Tuesday evening, January 8th, found some 2013 Colombia volunteers cranky about the next day. They were expected to get dressed up and board a bus before 7 am to travel into the Historical Center in Bogota, all for a routine Presidential Palace tour and an afternoon of free time. Field Director Kim’s insistence that they rise and shine polished and presentable seemed to be falling on deaf ears until her announcement that – drumroll please – they would be meeting The President, Juan Manuel Santos. A unanimous, excited gasp was followed by animated chatter and a complete change in the outlook for the next day, and possibly the entire year.
The President of the Republic of Colombia wanted to meet 43 foreign volunteer English teachers. Suddenly, the experience became more than a year of volunteering abroad – it was truly part of a collective move to help fulfill a country’s specific needs and bilingual goals.
The WorldTeach program has been recognized and lauded by the Colombian Minister of Education as well as several presidential advisors since its initiation in 2009. Upon describing the program to President Santos, he was immediately intrigued and supportive. Through WorldTeach Colombia’s partner organization, Volunteers Colombia, a private meeting was arranged in the Casa de Nariño for 43 awestruck English speakers.
President Santos cordially greeted the group and received a warm introduction from Volunteers Colombia Executive Director Pablo Jaramillo, outlining the volunteers’ role here in Colombia. President Santos then addressed a few volunteers to ask about their backgrounds and personal motivations for signing up to teach this year. He then made a startling announcement: a promise to support 200 volunteer English teachers in 2014.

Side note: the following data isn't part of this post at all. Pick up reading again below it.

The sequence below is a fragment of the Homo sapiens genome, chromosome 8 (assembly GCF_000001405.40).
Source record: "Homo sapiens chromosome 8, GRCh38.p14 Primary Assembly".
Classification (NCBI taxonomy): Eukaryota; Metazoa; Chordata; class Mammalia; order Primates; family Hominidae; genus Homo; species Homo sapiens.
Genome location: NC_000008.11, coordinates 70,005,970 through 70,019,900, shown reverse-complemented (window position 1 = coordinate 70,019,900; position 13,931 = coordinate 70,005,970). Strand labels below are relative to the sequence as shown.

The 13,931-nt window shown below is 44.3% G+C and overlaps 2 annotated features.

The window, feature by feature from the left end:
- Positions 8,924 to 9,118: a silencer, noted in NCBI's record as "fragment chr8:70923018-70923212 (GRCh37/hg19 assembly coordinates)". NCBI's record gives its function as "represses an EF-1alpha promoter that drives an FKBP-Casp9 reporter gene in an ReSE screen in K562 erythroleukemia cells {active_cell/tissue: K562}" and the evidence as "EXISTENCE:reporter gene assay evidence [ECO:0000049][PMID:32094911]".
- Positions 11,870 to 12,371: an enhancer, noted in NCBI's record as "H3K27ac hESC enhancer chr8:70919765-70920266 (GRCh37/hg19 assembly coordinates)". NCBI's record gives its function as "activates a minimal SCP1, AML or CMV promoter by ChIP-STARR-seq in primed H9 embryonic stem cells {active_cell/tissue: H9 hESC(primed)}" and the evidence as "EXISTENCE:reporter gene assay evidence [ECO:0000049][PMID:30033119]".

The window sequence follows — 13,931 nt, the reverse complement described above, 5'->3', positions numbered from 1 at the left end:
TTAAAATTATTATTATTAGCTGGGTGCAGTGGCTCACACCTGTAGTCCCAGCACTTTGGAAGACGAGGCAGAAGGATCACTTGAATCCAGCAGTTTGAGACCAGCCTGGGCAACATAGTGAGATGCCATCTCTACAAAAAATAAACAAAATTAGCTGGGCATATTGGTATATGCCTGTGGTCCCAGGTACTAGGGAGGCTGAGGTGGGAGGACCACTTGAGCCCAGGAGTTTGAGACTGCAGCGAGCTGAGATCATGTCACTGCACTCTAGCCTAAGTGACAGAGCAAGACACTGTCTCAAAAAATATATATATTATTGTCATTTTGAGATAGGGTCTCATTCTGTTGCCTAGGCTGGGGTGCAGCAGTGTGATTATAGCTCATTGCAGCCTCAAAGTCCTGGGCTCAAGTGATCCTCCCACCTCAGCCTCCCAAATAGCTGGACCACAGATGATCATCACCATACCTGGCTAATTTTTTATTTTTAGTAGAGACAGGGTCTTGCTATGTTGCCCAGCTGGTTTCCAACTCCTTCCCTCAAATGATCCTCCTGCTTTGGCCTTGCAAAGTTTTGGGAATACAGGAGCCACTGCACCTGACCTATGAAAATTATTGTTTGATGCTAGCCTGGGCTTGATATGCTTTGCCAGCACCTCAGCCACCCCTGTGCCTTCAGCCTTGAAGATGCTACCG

Astonished applause broke out across the room as volunteers absorbed the significance of their presence in schools in Colombia. Bilingualism has become ever important in the age of globalization, especially with ongoing peace talks to end conflict, an exponentially-growing tourism industry and the signing of a Free Trade Agreement with the United States last year. English is suddenly of absolute importance for Colombia to advance internally as well as globally, and native English teachers dedicating a year to underserved educational institutions are a vital resource.
The Colombia volunteers officially started teaching in their placement cities this week with President Santos’ sentiments in mind – that a president can show his interest through his budget or his time. His time will certainly not be forgotten by the 2013 cohort anytime soon!
Written by Assistant Country Director Brighid Carey